Night

i. wall

A wall is ready for him to face.
People who are walking around become ghosts
driven away by the solidity floating in the corner
where he, a nerd, opens up a math field.

 

ii. rain

The clock clicks thirteen times.
The dryer spins.
The thunderstorm howls.
The blinds flip the heartbeats.
Lamplit soul, how could you stand such muggy love?

 

iii. light

No flies throng you for warmth,
fireflies, dragonflies are gone.
Dusts romp with endless joy
to glorify your shine.
No one would doubt
you’re the king of the night.

 

iv. darkness

No world is more silent than this, whose
gravity perplexes me this moment, but soothes
me the next. Shower of darkness, illumination makes
no sense within. Wearing a stranger’s rib cage, waving
grafted hands, bodies are being sliced into pieces
by the dark flow, nothing is irreversible out there, except
loneliness, which spreads
like dust mites and germs.

 

You Teach Me Through the Splendor of Wildflowers

You don’t know how to amuse yourself in cities where every piece
of profile is embracing selfie poles
that stitch together the abdomen and the black holes.

The indigo palms of your mother caress your walking steps
through the bamboo forests blossoming amid the wildflowers.

You believe.

You believe every flower has a soul, every color is craving for its pieces
of linen cloth. Weaving, dyeing, and embroidering into beams
of the full moon that hover above the singing rivers.

Now a specimen nailed on the walls
in a nature museum recalls a deserted memory
of the splendor of wildflowers,
dangling over the breeze.

 

Intrusion

The fan is blowing morning air and the fresh dews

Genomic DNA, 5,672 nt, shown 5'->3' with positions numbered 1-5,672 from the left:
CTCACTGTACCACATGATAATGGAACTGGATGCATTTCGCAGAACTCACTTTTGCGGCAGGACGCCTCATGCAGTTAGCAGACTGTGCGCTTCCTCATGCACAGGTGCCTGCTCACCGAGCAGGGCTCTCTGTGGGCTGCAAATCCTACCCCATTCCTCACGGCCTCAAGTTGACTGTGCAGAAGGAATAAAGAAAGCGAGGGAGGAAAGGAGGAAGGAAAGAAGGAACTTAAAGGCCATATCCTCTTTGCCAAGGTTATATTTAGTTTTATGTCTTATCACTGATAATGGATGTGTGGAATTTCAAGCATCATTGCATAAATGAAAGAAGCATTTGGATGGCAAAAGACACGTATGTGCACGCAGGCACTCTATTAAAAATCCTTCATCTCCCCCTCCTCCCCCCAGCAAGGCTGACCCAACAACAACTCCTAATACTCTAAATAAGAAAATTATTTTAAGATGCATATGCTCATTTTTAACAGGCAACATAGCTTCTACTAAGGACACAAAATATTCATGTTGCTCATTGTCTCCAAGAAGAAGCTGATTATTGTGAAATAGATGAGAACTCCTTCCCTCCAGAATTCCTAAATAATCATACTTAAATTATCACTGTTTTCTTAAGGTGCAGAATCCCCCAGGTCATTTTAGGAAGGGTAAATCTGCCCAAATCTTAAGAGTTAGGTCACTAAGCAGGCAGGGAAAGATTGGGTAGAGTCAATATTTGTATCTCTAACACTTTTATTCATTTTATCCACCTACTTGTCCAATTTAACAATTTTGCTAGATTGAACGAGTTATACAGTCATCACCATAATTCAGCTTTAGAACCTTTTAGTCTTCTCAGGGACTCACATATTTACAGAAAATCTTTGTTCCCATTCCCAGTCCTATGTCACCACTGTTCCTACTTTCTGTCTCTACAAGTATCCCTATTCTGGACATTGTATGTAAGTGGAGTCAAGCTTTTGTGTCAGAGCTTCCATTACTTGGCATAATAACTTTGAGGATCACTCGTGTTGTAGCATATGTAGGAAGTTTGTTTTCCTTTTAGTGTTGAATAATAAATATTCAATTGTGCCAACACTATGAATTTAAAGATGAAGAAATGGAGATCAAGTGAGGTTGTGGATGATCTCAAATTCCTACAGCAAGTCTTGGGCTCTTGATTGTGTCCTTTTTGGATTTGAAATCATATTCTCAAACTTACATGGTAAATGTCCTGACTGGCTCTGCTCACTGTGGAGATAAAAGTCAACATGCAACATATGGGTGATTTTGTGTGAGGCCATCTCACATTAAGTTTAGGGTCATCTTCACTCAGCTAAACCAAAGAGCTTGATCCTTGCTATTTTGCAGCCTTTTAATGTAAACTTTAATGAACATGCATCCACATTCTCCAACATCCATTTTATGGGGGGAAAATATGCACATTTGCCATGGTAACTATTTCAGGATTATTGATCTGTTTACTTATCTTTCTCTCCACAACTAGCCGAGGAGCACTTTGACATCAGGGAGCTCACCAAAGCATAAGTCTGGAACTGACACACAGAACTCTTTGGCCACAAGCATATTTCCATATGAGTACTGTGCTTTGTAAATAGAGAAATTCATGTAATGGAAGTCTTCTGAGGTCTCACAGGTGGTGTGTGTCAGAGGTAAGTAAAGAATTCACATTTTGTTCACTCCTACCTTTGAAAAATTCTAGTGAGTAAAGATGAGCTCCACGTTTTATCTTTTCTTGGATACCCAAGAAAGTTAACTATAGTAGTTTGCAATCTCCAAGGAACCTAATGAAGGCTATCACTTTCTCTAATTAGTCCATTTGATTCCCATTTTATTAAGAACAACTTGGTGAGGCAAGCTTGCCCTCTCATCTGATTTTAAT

which make me chilly. Get up, let a poem

be the starter of a day. Chance’s staring
at me while I’m having breakfast.
He’d love the rice ball as much as I do. To assume
that someone thinks the same way as you do

is a way to begin a poem. The grape vine leaves
that are climbing up to the block glass
window (the translucency amazes
me a great deal) reminds me that my back
could be fertile soil for plants
to crawl up and take roots. They are inside

of me and my bones
soften. The burr oaks sift through the brightness
for me, transparent
and blurry shadows, to protect my bluntness.
The pine swing is not so damp as it was
caught in the rain the day before, which came and went
and Chance’s ball becomes slimy in the yard. I hesitate

to open the door. I am an intrusion in this
earthly, wooden world.

 

Organic Nails

I’m living all day
just like a wild, hibernating bear
eating, sleeping
for long hours
which equips me
to go to a salon
…I rush out
from the salon
leaving my nails
unpolished

I’m scared of wearing
these fancy dyes
and going back to my dens.
You know, I’m an organic animal
who insists on living with

its organic claws
in this chemical world.

 

Baby Girl

You think you still need tissues while packing to move into a house
where a widowed lady lives together with her two beloved dogs.
“His barks make me feel safe.”  The words reappear in the morning rain,
clutching, firmly, the dyed tissues wherein your memory
of childhood dissolved into the watermelon

Juice. You get used to it. Packing, unpacking, moving in, moving out,
annually, throughout the planet, though never been outside

of it. Licking the lips, a humble gesture adopted by grandma and her baby girl
when her father forever fled a war-torn village… You were a baby girl born
more of a political comedy than of an individual one… But your birthright, stripped
of by a wall of files demanding
carnage in the mud huts, had to be

Restored. Pick up the possessions that would satisfy you, physically and emotionally,
however superficial they are, leave the others behind,
and move on. The old things will develop like a caged parrot picks up
its tongue. Moon waxes, moon wanes, the scent of summer decays in

autumn’s womb. Winter dread lurks, waiting for the right moment to sneak into
the cotton in the hand-sewn quilt. The rain never ends. The well swells,
and never dry, which delights grandma who lives amid mountains and rivers
and never moves, and clings to the creek’s arm, and sing, and sing

till the ode never ends.

 

Xiaoli Yang

Xiaoli Yang

Xiaoli Yang is currently working on a doctorate in comparative literature at the University of Minnesota. She reads French and Italian fluently. She was brought up in Chongqing, China and has been a Chinese teacher in the Confucius Institute at the University of Bologna, Italy. She is doing research on early Chinese cinema and documentaries.

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